Don’t be intimidated by the name. Steel-cut oats are basically the same as the oatmeal you’re used to, but they’re less processed and take longer to cook. Steel-cut oats are a “resistant starch,” which means it takes far longer for digestive enzymes to reach the starch and start breaking it down.
Resistant starches act a lot like fiber in your body passing through the stomach and small intestine into your colon where they’re fermented by your gut bugs.
If you’re a big red meat eater experts say it’s a good idea to include plenty of resistant starches in your diet. According to research published in the journal Cancer Prevention Research, eating 40 grams of resistant starches per day significantly slashed the number of colorectal cancer promoting molecules in volunteers body’s, bringing them back down to baseline without having to cut back on the red meat in their diets.
Other foods that contain resistant starches include not quite ripe (green) bananas, beans, lentils and chickpeas. And while you’re at it be sure to include plenty of other high fiber foods in your diet. According to the American Institute for Cancer Research, for every 10 grams of fiber you eat per day your risk of colon cancer is cut by 10 percent.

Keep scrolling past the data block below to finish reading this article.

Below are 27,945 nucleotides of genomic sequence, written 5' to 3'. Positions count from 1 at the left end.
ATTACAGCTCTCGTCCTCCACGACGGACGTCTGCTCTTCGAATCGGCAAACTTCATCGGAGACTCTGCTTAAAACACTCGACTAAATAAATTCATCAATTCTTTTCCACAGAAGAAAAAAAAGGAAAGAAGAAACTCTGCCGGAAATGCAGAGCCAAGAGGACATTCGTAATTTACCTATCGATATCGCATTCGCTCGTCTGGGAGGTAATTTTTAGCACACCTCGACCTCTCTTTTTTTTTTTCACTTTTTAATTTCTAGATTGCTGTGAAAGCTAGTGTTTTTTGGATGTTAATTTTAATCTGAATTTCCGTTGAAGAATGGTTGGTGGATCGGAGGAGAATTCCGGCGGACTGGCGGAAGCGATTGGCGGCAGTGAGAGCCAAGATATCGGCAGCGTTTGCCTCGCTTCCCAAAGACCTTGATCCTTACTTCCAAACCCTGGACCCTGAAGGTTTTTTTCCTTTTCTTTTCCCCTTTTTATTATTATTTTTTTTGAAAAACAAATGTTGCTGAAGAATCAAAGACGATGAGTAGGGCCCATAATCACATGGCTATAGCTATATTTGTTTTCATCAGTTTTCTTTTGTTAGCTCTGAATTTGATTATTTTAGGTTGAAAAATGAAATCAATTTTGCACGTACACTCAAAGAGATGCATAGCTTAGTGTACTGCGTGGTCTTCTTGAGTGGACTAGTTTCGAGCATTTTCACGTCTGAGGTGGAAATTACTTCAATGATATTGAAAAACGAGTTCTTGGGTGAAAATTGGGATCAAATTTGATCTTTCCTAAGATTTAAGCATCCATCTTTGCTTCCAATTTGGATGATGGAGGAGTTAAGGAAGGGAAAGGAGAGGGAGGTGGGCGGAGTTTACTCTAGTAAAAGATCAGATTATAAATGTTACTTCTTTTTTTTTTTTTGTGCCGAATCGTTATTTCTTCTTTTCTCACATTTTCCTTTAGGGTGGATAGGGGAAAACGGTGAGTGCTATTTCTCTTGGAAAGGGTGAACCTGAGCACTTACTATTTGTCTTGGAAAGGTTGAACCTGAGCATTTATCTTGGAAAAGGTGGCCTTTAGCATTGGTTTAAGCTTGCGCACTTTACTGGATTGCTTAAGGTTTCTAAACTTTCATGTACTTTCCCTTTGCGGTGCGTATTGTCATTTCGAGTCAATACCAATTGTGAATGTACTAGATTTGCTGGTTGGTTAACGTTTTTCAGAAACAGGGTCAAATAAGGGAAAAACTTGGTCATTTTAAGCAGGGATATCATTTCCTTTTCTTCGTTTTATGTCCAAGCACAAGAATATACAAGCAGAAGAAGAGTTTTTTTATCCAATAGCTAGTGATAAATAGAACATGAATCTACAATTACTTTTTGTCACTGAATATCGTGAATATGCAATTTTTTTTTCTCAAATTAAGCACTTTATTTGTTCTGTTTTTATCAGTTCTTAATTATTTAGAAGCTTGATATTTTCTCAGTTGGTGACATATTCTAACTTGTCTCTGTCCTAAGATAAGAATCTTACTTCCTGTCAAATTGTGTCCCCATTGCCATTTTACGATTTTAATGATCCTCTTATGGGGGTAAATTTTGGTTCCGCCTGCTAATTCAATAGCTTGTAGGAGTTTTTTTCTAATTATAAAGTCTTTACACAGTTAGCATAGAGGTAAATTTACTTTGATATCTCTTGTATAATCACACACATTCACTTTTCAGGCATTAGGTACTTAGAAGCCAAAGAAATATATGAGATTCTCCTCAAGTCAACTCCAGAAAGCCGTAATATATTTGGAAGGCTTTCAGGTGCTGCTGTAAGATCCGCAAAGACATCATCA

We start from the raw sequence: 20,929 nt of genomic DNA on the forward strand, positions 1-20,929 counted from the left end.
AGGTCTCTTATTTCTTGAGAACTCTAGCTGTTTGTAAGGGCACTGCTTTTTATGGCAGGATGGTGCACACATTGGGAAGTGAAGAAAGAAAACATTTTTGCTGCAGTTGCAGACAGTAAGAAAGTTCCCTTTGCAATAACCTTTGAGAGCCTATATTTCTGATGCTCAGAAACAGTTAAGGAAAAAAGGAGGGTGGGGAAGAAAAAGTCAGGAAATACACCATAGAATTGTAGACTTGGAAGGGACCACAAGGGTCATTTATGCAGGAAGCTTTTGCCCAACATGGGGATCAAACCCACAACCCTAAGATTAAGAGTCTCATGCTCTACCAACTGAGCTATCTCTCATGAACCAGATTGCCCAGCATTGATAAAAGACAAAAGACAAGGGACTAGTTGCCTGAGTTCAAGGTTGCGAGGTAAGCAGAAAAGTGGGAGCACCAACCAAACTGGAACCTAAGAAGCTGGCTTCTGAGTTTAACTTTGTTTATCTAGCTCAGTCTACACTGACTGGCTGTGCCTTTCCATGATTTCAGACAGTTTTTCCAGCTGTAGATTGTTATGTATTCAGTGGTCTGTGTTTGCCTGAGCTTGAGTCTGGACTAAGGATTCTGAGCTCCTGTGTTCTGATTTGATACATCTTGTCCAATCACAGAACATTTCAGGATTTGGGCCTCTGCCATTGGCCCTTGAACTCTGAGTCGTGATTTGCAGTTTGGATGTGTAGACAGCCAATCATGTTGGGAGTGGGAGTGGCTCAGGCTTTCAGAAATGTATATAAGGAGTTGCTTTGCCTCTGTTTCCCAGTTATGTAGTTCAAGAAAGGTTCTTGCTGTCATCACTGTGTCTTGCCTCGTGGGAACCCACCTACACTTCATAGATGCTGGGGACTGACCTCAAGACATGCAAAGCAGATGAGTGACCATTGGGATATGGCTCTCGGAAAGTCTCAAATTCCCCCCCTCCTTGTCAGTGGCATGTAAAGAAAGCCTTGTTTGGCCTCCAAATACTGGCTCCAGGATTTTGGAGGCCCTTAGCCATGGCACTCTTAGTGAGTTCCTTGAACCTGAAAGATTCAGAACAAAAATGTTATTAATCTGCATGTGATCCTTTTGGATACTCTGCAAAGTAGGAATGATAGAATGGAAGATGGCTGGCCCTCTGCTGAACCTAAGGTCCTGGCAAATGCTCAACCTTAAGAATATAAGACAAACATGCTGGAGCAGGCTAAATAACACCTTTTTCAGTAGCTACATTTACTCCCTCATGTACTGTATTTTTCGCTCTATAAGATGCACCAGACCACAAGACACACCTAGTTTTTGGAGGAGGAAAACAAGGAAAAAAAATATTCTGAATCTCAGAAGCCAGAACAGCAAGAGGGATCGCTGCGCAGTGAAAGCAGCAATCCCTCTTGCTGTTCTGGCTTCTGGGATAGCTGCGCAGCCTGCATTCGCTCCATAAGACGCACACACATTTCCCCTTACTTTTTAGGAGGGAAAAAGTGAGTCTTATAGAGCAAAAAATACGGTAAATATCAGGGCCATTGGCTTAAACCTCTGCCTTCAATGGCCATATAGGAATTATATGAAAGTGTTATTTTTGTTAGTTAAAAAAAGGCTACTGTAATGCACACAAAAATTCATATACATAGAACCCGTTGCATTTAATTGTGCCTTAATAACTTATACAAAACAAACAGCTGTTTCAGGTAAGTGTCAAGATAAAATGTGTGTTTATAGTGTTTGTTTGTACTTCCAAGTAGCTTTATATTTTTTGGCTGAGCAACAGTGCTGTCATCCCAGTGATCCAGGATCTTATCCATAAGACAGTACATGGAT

There are lots of great reasons to eat spinach, but one you don’t often hear about is the green’s magnesium content. Spinach is loaded with this critical mineral. In fact, it only takes one cup of cooked spinach to get 40 percent of your recommended daily amount of magnesium.
Experts say low magnesium levels, especially in folks carrying around a few extra pounds, are associated with certain types of cancers, including colon cancer. But bumping up your levels could help.
According to a study published in The Journal of Clinical Nutrition every 100 gram increase of magnesium in the diet is linked to a 13 percent lower risk of colorectal tumors, and 12 percent lower risk of colorectal cancer. And a study out of Sweden found women with the highest magnesium levels were 40 percent less likely to develop colorectal cancer than ladies with the lowest amounts in their diets.
Colon cancer is a killer, but you don’t have to become its next victim. Slash your risk of deadly colon cancer starting today by eating more of these seven colon cancer blocking foods.